Mixed results seen with anti-VEGF therapy for children's retinal diseases

Anti-vascular endothelial growth factor treatment of the pediatric retinal diseases-familial exudative vitreoretinopathy and retinopathy of prematurity-using pegaptanib sodium showed mixed results, with a marked decrease in exudation in the former but no effect in preventing retinal detachment in the latter.

Key Points

Las Vegas-Anti-vascular endothelial growth factor (VEGF) treatment of the pediatric retinal diseases-familial exudative vitreoretinopathy (FEVR) and retinopathy of prematurity (ROP)-using pegaptanib sodium (Macugen, Eyetech Pharmaceuticals) showed mixed results, with a marked decrease in exudation in the former but no effect in preventing retinal detachment in the latter, said Michael T. Trese, MD.

FEVR

In the treated eyes, all had reduced exudation 4 weeks after the injection that continued for several months. "There was a recognizable pattern of resolution of the exudation and no toxicity from the drug was observed," he said.

Dr. Trese demonstrated the pattern of resolution of the exudation in the treated eyes. "Clearing started at the periphery and moved toward the center," he explained.

Interestingly, the IOP in these eyes seemed to increase more than in eyes with age-related macular degeneration that were treated with pegaptanib. One of the eyes required a paracentesis.

Only two of the eyes in the study received a second injection of pegaptanib 6 months after the first injection. Three of the first four eyes that received an injection had vitreous bleeds that varied in size from small to large. Two of these eyes underwent vitrectomy. All three eyes had an improvement in visual acuity and preretinal vessels, and a large reduction in exudation. "We did not see any obvious involution of the preretinal vessels using pegaptanib," Dr. Trese stated.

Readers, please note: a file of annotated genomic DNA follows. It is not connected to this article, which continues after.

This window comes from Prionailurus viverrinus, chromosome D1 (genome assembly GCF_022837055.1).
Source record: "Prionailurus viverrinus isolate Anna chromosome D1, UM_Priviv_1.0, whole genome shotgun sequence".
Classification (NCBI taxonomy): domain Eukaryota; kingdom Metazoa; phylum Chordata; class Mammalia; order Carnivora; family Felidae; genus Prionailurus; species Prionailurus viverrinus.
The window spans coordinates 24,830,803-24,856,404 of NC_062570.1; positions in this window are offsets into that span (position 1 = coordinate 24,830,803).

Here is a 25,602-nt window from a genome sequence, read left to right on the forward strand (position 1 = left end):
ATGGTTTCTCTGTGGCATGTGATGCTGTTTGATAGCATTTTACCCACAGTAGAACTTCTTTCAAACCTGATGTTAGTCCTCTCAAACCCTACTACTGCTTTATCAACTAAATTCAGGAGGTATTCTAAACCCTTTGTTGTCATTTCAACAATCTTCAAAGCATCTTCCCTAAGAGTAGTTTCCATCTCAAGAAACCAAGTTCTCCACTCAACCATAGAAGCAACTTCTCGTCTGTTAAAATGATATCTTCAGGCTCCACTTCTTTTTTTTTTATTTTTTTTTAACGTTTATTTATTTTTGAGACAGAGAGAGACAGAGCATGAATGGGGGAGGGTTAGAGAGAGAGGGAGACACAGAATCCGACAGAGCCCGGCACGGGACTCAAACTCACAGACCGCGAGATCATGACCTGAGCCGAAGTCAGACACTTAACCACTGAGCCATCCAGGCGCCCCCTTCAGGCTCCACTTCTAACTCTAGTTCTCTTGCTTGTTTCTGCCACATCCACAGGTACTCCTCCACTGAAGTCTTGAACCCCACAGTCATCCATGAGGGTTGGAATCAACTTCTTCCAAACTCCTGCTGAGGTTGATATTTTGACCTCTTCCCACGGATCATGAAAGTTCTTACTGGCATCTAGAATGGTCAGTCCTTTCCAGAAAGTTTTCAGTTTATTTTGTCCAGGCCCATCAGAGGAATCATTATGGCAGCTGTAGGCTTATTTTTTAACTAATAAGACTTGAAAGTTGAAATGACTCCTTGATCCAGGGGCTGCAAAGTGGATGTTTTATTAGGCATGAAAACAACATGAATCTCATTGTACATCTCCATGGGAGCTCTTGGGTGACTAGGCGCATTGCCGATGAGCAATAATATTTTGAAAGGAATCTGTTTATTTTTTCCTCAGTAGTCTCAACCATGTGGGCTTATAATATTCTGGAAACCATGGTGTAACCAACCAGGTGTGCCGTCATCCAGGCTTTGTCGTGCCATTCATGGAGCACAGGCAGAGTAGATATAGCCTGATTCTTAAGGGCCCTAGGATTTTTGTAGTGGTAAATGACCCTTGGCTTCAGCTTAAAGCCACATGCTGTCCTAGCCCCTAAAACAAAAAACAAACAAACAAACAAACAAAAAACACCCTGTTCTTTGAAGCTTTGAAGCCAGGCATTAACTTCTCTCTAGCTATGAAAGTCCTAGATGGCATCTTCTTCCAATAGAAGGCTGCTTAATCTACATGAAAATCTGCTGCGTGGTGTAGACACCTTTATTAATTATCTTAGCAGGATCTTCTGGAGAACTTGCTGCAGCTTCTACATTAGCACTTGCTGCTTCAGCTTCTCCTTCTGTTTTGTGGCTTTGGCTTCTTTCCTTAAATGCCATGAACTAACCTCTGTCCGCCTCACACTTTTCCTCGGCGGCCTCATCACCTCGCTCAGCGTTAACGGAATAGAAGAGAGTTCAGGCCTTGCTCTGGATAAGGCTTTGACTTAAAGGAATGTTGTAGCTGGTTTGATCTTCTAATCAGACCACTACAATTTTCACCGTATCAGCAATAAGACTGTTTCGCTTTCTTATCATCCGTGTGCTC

ROP

"This disease is a self-limited retinal vascular disease that can lead to tractional and exudative retinal detachment. ROP is driven largely by VEGF and off-regulated by endogenous VEGF-beta, which is produced at the infant's due date," Dr. Trese explained.

VEGF has several functions in retinal vascular disease, but three of the primary ones are promotion of permeability, support of neovascularization, and suppression of genetically programmed endothelial cell apoptosis. "Those cells can contribute to the tractional component of retinal detachment," he said.

VEGF has a strong role in retinal detachment. "The exudative component is due to permeability, and the tractional component seems to be due to cell boluses that are being acted on by endogenous VEGF-beta at the due date," he explained.

Most studies of ROP have been conducted in animal eyes. Dr. Trese reported on a series of 27 human eyes that he and his colleagues studied; 22 eyes had ROP, and five were control eyes. The five eyes underwent surgery for cataract. All ROP samples from the eyes were obtained at the time of vitreous surgery between 37 and 45 weeks postmenstrual age; all isoforms of VEGF were measured in the samples.

"We found that there were extremely high levels of VEGF that exceeded 3,500 pg/ml," he said.